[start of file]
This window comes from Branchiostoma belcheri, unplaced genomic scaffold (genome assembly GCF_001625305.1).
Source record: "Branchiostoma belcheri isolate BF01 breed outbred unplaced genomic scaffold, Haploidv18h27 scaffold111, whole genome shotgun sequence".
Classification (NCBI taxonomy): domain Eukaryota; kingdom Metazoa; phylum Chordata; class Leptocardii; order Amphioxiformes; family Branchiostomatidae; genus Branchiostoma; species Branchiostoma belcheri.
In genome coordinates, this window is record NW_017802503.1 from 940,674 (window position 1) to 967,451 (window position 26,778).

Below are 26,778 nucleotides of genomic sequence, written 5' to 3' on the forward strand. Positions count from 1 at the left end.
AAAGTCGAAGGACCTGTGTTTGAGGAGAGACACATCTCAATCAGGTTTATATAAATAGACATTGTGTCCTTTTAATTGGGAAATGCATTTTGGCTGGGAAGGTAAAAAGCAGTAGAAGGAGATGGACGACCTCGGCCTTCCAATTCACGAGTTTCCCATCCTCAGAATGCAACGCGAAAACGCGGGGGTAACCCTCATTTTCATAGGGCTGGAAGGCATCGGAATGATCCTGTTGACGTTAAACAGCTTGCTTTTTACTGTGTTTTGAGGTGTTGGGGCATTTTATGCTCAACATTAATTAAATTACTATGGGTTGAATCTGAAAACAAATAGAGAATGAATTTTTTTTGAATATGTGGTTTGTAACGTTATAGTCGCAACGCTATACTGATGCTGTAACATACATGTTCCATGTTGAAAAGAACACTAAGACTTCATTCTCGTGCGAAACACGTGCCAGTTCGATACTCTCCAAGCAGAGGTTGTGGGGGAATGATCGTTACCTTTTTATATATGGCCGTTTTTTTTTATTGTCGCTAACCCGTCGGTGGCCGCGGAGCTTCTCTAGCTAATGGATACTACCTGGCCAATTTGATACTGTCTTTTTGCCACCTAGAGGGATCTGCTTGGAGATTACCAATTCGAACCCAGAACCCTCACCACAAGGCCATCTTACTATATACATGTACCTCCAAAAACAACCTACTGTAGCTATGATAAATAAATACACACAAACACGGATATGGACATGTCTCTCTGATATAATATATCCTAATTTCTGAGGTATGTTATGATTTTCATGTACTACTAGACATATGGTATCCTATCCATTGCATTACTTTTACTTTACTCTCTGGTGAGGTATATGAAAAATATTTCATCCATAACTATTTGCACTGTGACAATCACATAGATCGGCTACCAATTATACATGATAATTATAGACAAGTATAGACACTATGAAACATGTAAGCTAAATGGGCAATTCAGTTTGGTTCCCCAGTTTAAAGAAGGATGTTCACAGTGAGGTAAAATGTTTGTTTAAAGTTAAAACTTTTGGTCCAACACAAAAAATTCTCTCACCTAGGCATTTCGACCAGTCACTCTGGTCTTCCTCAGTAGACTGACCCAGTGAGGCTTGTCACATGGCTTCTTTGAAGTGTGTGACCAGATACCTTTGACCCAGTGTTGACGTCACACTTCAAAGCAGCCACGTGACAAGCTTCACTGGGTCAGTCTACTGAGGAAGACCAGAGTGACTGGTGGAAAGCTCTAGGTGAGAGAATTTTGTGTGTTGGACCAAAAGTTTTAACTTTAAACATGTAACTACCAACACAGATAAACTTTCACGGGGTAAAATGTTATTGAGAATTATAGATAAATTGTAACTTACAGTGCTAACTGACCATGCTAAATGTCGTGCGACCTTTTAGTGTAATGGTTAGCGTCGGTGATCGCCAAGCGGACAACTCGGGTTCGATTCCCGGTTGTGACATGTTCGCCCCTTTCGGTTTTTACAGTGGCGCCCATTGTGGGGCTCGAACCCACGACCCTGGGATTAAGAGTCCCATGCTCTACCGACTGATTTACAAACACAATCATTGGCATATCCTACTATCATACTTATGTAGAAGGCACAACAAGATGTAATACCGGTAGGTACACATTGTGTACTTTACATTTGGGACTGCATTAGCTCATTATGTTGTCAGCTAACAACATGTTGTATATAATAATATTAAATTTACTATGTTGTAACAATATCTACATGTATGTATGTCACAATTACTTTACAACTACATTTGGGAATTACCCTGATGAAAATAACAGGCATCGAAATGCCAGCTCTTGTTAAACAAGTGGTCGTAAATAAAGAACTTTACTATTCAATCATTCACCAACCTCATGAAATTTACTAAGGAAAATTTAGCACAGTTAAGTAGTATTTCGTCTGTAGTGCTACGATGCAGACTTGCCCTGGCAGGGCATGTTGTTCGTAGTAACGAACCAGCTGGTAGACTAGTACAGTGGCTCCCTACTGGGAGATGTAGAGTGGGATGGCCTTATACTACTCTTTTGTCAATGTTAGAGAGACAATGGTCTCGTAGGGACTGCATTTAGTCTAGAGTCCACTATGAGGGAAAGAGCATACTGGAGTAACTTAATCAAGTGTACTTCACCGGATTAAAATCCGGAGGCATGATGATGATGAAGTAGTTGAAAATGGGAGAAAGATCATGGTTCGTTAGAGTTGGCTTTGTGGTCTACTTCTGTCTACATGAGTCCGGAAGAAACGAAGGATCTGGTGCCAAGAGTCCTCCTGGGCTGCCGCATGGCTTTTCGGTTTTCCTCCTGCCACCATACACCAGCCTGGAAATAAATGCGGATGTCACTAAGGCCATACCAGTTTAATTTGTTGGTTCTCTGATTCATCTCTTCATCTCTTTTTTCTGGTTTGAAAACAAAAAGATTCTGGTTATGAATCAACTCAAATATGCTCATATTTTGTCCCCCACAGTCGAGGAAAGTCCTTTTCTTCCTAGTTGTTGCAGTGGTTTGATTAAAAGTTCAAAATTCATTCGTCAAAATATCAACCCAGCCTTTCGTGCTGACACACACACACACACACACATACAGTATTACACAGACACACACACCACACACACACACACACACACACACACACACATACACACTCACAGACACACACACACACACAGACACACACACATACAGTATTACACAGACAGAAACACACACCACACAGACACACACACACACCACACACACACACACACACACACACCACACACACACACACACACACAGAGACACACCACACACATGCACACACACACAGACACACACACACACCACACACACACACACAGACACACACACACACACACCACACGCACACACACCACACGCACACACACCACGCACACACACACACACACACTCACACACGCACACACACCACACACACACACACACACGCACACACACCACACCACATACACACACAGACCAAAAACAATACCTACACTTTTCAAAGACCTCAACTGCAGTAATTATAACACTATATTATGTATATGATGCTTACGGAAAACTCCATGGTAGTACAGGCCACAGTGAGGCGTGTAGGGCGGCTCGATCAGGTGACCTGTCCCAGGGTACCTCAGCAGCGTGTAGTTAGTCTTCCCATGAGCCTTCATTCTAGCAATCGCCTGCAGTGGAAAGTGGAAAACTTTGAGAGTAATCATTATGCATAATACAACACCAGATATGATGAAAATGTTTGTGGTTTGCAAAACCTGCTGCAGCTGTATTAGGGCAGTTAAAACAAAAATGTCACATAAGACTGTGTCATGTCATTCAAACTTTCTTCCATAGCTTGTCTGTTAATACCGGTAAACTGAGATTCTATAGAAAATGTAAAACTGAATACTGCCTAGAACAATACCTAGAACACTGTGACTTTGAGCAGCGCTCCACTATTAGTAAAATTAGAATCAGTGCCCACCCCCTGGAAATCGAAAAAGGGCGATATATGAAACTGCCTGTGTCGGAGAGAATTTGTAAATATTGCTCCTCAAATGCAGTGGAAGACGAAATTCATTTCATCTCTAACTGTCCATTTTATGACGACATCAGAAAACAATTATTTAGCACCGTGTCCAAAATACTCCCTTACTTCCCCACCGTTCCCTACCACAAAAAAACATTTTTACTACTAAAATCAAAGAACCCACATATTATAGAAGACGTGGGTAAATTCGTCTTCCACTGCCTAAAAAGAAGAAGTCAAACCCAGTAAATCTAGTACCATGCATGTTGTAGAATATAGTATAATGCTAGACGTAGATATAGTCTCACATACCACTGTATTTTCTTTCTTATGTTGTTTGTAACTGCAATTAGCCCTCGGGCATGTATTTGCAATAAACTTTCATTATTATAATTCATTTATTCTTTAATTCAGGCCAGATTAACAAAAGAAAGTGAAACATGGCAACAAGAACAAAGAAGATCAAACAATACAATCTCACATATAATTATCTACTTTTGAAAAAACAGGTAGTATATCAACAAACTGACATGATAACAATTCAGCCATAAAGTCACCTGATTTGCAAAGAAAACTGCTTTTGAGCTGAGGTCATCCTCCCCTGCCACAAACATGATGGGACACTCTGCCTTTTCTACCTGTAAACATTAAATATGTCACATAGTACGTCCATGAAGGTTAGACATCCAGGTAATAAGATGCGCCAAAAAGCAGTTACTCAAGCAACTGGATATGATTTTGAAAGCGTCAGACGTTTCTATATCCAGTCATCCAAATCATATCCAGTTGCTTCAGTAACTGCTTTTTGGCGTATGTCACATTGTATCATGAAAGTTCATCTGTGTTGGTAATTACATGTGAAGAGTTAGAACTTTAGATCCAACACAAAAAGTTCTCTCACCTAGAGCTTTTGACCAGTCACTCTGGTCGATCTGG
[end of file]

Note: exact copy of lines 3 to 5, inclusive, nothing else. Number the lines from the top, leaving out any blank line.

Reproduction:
Classification (NCBI taxonomy): domain Eukaryota; kingdom Metazoa; phylum Chordata; class Leptocardii; order Amphioxiformes; family Branchiostomatidae; genus Branchiostoma; species Branchiostoma belcheri.
In genome coordinates, this window is record NW_017802503.1 from 940,674 (window position 1) to 967,451 (window position 26,778).

Below are 26,778 nucleotides of genomic sequence, written 5' to 3' on the forward strand. Positions count from 1 at the left end.